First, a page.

Eaton’s Carter brand Model 60554 hydrant valve was developed to be used with a pressure control coupler. This revolutionary design removed many of the complicated control devices previously located in the pit, thereby reducing the cost of hydrant systems dramatically.
Eaton’s Carter® brand hydrant valves (Models 60554 & 61654) are now also available with a new line of
“remote” pilot options. These patented designs take the concept one step further by removing the pilots from the Hydrant Valve and replacing it with a sealed male disconnect fitting. As a result you only need to have one pilot for each hydrant servicer rather than one for each hydrant valve, reducing cost. The remote pilot is also sealed and thereby eliminates issues related to the inward breathing pistons in the conventional pilots which can inhale contaminates resulting in internal corrosion and increased maintenance. Fuel leakage into the hydrant servicer’s pneumatic system is also not possible with this design. The remote pilots are compatible with air or fuel command systems.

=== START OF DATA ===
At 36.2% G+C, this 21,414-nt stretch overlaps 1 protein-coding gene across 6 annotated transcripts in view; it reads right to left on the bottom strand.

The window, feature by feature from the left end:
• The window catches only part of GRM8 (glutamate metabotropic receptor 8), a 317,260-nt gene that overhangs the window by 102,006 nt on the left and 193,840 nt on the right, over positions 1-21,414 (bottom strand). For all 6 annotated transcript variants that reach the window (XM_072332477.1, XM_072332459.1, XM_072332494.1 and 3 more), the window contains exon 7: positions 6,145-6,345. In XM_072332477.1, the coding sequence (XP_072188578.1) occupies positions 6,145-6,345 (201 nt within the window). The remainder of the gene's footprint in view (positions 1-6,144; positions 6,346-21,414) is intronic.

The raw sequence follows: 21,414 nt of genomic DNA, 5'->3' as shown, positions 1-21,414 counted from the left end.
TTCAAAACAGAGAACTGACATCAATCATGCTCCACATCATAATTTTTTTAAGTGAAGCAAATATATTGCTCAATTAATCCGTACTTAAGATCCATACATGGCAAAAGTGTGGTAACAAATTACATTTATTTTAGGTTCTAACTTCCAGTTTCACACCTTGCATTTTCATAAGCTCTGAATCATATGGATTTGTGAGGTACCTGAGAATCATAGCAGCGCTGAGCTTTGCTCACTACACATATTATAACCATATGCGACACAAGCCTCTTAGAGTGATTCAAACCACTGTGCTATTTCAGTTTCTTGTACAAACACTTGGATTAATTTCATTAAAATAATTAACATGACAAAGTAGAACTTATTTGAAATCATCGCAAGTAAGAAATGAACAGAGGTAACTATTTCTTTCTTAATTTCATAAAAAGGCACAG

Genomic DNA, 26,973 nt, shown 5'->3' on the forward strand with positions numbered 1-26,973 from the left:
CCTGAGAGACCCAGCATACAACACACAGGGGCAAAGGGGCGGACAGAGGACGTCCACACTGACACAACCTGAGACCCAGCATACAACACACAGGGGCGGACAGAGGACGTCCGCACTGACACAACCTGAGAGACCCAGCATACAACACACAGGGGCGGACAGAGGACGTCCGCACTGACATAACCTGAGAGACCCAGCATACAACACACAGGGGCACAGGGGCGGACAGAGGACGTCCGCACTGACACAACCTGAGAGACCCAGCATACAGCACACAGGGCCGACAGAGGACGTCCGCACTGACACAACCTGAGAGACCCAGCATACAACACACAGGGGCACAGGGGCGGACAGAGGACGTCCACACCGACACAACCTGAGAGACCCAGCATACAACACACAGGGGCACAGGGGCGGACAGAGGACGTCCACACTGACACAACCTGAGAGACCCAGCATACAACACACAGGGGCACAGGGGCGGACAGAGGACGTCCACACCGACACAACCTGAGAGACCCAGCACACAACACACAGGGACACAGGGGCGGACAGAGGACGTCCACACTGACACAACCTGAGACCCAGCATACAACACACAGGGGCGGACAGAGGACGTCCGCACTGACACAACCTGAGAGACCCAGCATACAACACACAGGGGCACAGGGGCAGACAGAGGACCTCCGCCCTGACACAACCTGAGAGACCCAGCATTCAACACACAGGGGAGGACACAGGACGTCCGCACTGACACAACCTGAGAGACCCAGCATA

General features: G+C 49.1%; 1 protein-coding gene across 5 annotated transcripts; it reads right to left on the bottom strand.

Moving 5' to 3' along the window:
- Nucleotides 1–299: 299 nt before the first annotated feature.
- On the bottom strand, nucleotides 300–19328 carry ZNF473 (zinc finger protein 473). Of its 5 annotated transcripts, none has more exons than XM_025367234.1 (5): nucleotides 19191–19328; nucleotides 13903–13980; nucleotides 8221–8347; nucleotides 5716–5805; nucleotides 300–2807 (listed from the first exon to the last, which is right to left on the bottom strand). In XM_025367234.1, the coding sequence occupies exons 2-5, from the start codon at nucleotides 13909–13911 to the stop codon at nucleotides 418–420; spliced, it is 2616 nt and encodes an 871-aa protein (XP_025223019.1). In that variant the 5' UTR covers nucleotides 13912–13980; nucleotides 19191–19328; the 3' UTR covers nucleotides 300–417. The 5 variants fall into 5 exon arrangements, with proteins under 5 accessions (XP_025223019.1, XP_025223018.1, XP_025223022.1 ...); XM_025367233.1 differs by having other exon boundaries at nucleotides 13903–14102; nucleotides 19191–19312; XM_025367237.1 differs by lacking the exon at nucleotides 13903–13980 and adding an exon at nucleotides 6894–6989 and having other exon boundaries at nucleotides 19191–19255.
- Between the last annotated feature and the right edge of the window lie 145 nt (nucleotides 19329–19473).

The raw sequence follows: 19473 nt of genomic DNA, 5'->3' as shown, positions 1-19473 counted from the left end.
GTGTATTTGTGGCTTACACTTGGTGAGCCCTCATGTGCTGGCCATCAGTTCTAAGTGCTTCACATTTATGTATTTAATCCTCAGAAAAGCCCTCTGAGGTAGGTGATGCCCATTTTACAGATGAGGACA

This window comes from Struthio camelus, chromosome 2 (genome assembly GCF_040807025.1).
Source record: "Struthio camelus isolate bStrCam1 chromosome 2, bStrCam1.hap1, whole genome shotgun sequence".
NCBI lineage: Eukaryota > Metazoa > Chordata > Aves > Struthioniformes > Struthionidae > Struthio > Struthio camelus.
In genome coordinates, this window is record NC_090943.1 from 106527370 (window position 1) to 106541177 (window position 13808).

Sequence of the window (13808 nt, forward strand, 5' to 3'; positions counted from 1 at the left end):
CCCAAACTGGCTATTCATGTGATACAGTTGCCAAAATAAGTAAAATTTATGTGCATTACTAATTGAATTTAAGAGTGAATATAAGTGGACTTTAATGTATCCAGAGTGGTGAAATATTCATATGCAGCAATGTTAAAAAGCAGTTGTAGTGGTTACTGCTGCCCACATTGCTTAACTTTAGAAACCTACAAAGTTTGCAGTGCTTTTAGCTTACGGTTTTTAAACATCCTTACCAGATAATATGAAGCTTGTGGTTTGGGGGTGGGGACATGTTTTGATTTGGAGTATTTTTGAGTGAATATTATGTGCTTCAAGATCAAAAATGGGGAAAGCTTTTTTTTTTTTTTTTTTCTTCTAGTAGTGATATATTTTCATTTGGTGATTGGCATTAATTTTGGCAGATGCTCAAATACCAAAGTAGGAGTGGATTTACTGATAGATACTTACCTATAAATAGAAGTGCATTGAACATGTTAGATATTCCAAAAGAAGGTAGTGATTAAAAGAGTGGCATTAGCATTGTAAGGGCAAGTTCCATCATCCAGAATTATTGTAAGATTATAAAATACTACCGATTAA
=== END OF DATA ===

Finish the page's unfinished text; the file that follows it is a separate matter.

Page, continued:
These remote pilots stay attached to the hydrant servicer via the command hose and they can be energized with either air or fuel:
Part number 64230 Simple Disconnect (requires manual lifting of the collar to engage and to disengage) or Part number 64280 Push-On Disconnect can be pushed on, but collar must be raised to disengage, or will disengage automatically when pulling the lanyard on the Option “Y”, noted above.
Additionally, for those users who require the dual pilot to be permanently attached to the hydrant valve, Eaton now offers a new Option “Z” pilot. This pilot adopts the sealed piston technology from our remote pilots into a compact lanyard mechanism that eliminates issues related to the inward breathing pistons in the conventional pilots. Fuel leakage into the hydrant servicer’s pneumatic system is also not possible with this design.
Existing hydrant valves can easily be converted to any of the remote pilot options. They eliminate all of the common maintenance issues related to contaminated fluids entering the
pilot piston area of existing “E”, “F”, or “U” pilots and also eliminated the possibility of fuel entering the pneumatic systems on the hydrant servicer.
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